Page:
This is not true in “Who Rule The World.” One of my favorite moments of brilliance in the video begins at time marker 2:20. In a close-up of Beyoncé, she sings the words “You will do anything for me” as she makes seductive facial expressions, looking away from the camera. Then, as she sings “Who Rule the World?”, she looks directly into the camera with soft eyes and smiles sweetly, a sort of “cover of Cosmopolitan” smile. But immediately after, she scrunches her face into a strong, aggressive expression and shouts: “Girls!” For me, it’s not about Beyoncé being coy and taking advantage of her unsuspecting male viewer. It’s about her knowing that her power rests in both her sweetness expressed in the question and in the strength and power delivered in the answer.



In the video, the women dancers wear military jackets strung over bras. They wear official army caps with metal stars. Later, some of them, including Beyoncé, wear brightly-colored flowing dresses with long slits up the sides; others don camisoles, underwear and long flowing capes. The dancers wear garters and stockings and black combat boots. At moments their underwear shows, but instead of this being a kind of seduction, it is a kind of powerful revealing. Because of the capes and slits in the dresses, the viewers can see the strength and power of these women’s bodies, and through them, the strength and power of women’s bodies in general. And in showcasing the strength of their hips and thighs, in both the costuming and the choreography, we remember that there has been, since forever really, a masculining of what power looks like: in human bodies and in the world. It looks like war. It looks like dominance. It looks like carved pecks and abdomens. It looks like giant sculpted Popeye arms. This video is saying: power looks like the line of muscle definition in a woman’s thighs, it looks like the delicate swoop of an arched back, it looks like the ability to dance with both subtle and sharp movement, hip sways and shoulder snaps. It is beautiful and it is strong.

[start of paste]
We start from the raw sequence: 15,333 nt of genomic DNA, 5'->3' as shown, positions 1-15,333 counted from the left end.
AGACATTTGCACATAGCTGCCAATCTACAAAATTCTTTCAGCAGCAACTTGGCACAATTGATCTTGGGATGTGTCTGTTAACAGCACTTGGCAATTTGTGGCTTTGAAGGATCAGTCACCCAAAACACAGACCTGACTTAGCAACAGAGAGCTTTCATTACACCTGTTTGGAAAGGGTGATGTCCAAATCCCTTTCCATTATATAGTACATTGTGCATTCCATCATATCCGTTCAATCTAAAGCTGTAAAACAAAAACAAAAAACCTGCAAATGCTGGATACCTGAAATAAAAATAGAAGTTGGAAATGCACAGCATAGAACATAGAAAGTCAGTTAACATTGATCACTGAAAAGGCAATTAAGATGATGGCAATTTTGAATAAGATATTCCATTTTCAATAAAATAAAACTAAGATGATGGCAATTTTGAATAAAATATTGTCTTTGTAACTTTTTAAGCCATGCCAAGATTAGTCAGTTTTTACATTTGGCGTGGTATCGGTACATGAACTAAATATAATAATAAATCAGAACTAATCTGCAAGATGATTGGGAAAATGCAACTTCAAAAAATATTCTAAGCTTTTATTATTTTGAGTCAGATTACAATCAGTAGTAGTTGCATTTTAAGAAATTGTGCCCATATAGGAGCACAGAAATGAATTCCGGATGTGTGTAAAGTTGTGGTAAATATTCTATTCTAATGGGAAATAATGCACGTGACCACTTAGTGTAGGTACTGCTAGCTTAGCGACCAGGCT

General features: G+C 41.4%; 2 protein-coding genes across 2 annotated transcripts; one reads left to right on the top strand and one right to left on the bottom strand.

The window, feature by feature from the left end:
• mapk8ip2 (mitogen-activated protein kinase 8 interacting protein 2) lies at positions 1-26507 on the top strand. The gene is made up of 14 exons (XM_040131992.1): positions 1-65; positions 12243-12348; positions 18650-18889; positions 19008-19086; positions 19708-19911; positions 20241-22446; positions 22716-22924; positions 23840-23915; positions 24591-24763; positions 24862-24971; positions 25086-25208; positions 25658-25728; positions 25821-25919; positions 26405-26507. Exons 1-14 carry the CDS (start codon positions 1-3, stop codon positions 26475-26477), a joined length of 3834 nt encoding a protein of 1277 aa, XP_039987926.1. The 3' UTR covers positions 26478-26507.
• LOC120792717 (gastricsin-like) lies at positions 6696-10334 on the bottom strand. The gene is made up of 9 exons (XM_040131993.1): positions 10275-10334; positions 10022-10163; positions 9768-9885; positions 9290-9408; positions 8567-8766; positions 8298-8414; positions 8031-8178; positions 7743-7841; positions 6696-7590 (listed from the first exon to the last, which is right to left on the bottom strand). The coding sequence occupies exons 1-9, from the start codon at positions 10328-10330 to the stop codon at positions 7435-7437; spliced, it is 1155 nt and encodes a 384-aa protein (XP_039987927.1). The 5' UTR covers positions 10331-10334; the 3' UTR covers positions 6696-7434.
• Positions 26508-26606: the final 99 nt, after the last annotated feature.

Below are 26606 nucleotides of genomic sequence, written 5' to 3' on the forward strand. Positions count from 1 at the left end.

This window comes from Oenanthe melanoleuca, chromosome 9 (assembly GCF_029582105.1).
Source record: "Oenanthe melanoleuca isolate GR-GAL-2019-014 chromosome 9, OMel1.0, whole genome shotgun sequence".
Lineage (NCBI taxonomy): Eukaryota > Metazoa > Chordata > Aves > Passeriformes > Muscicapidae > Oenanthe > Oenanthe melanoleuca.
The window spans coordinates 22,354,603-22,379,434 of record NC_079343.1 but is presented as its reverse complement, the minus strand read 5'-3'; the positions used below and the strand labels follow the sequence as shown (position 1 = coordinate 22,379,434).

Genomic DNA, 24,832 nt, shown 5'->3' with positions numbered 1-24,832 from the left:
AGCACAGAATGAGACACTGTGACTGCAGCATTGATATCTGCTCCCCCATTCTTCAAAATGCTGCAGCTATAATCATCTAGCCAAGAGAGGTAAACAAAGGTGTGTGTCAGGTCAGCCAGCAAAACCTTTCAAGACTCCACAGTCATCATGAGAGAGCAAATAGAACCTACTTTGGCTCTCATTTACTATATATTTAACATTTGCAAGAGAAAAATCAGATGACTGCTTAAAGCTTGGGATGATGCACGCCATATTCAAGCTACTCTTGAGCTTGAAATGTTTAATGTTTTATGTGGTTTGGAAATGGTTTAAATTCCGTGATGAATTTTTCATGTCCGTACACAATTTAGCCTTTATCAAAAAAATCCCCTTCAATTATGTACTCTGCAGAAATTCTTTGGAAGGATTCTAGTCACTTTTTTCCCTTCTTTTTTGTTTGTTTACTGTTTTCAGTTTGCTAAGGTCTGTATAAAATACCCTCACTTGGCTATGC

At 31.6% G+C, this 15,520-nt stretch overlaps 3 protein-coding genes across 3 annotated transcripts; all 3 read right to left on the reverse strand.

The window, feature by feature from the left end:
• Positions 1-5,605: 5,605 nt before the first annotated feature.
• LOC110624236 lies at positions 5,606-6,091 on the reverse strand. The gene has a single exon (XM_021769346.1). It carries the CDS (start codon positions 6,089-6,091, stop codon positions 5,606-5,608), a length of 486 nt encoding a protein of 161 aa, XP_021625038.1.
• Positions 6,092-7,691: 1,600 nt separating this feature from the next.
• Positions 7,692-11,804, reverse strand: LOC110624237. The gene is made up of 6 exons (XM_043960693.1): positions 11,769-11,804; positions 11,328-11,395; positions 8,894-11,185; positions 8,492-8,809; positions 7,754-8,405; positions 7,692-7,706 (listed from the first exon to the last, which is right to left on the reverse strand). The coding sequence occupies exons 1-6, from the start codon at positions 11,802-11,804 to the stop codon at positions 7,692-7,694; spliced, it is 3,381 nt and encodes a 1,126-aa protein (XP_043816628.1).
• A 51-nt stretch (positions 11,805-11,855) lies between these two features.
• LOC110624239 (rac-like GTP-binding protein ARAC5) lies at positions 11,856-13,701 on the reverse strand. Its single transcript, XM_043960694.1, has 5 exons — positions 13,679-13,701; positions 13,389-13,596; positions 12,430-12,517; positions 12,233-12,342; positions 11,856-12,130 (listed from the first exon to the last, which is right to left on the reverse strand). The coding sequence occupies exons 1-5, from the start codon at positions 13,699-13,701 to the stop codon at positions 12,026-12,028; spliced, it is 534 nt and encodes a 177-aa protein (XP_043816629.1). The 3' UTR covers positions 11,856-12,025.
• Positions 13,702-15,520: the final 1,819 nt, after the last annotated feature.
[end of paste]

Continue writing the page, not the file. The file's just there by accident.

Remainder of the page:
As a woman raised in the South to understand that women are supposed to look and behave a certain way, I have not always been able to connect with or honor all that I am as a woman: my sensitivity and my power (and the power that comes from my sensitivity), my soft curves and my strong legs (and the strength that comes from having both soft and sturdy parts of my body). And it is really refreshing to have a perspective that is not an either/or, that does not ask me to sacrifice one for the other. Because fuck that. I don’t have to and I don’t want to. And not in some sort of I am Woman, Hear me Roar way. More that I am woman and I can roar if I want to. I can also whisper. I can dance and I can run. I can compromise and I can be unyielding. More that I am a woman and all that this encompasses. And that to be a woman, to be me, is to be beautiful and valuable and strong. I run this mother—




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and the first word is…


port⋅ance (pôr/t’ns), n. [Early Mod. Eng. <Fr. portance < porter, to bear, carry; cf. –ANCE], [Archaic], conduct; bearing; carriage; demeanor

(definition from Webster’s New World Dictionary of the American Language: College Edition. The World Publishing Company. Copyright 1955.)

So here it is, the first word for the dictionary project. I find it interesting that portance is our first word here given my recent obsession with the AMC show Mad Men. Everything about that show revolves around decorum, around the appropriate way to walk and dress, around what it means to be a gentleman or a lady. There are rules for how the advertising executives should conduct themselves with clients. There are rules about the ways wives should take care of their husbands, home and children. There are rules about how marriages should proceed, how wives should look the other way, how husbands should be discreet with their affairs outside the home. And there are judgments based on whether women and men fit into the molds predetermined for them, whether they come from good families.